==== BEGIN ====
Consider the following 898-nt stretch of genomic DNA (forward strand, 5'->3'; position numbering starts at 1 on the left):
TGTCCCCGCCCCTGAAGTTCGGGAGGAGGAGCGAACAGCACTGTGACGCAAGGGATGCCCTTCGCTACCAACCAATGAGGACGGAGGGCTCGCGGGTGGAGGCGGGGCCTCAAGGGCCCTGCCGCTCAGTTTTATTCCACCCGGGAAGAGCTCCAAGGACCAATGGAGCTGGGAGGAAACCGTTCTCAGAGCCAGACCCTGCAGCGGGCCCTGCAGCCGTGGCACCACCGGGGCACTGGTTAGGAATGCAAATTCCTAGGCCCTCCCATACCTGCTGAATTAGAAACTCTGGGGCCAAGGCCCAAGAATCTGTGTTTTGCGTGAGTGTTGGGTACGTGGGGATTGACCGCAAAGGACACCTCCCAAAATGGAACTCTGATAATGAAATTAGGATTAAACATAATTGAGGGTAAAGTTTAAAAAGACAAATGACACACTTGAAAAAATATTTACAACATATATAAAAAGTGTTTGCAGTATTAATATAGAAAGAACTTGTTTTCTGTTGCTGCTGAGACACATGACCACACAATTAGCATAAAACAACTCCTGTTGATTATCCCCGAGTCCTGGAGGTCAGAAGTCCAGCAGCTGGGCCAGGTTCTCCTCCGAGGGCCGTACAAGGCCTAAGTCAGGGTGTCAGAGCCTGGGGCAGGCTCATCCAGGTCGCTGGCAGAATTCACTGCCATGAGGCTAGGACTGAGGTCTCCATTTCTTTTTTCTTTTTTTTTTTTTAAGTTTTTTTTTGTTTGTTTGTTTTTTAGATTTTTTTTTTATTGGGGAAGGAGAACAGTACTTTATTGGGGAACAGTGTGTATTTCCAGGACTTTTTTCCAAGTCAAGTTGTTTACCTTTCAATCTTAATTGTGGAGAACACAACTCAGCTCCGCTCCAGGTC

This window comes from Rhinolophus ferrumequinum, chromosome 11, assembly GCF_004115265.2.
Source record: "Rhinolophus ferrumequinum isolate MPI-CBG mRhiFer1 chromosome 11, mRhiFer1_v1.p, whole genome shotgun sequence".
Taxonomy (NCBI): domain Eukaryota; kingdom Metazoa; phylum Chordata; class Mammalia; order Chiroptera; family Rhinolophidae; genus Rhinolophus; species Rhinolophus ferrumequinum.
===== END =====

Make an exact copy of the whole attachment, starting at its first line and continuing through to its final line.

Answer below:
Consider the following 898-nt stretch of genomic DNA (forward strand, 5'->3'; position numbering starts at 1 on the left):
TGTCCCCGCCCCTGAAGTTCGGGAGGAGGAGCGAACAGCACTGTGACGCAAGGGATGCCCTTCGCTACCAACCAATGAGGACGGAGGGCTCGCGGGTGGAGGCGGGGCCTCAAGGGCCCTGCCGCTCAGTTTTATTCCACCCGGGAAGAGCTCCAAGGACCAATGGAGCTGGGAGGAAACCGTTCTCAGAGCCAGACCCTGCAGCGGGCCCTGCAGCCGTGGCACCACCGGGGCACTGGTTAGGAATGCAAATTCCTAGGCCCTCCCATACCTGCTGAATTAGAAACTCTGGGGCCAAGGCCCAAGAATCTGTGTTTTGCGTGAGTGTTGGGTACGTGGGGATTGACCGCAAAGGACACCTCCCAAAATGGAACTCTGATAATGAAATTAGGATTAAACATAATTGAGGGTAAAGTTTAAAAAGACAAATGACACACTTGAAAAAATATTTACAACATATATAAAAAGTGTTTGCAGTATTAATATAGAAAGAACTTGTTTTCTGTTGCTGCTGAGACACATGACCACACAATTAGCATAAAACAACTCCTGTTGATTATCCCCGAGTCCTGGAGGTCAGAAGTCCAGCAGCTGGGCCAGGTTCTCCTCCGAGGGCCGTACAAGGCCTAAGTCAGGGTGTCAGAGCCTGGGGCAGGCTCATCCAGGTCGCTGGCAGAATTCACTGCCATGAGGCTAGGACTGAGGTCTCCATTTCTTTTTTCTTTTTTTTTTTTTAAGTTTTTTTTTGTTTGTTTGTTTTTTAGATTTTTTTTTTATTGGGGAAGGAGAACAGTACTTTATTGGGGAACAGTGTGTATTTCCAGGACTTTTTTCCAAGTCAAGTTGTTTACCTTTCAATCTTAATTGTGGAGAACACAACTCAGCTCCGCTCCAGGTC

This window comes from Rhinolophus ferrumequinum, chromosome 11, assembly GCF_004115265.2.
Source record: "Rhinolophus ferrumequinum isolate MPI-CBG mRhiFer1 chromosome 11, mRhiFer1_v1.p, whole genome shotgun sequence".
Taxonomy (NCBI): domain Eukaryota; kingdom Metazoa; phylum Chordata; class Mammalia; order Chiroptera; family Rhinolophidae; genus Rhinolophus; species Rhinolophus ferrumequinum.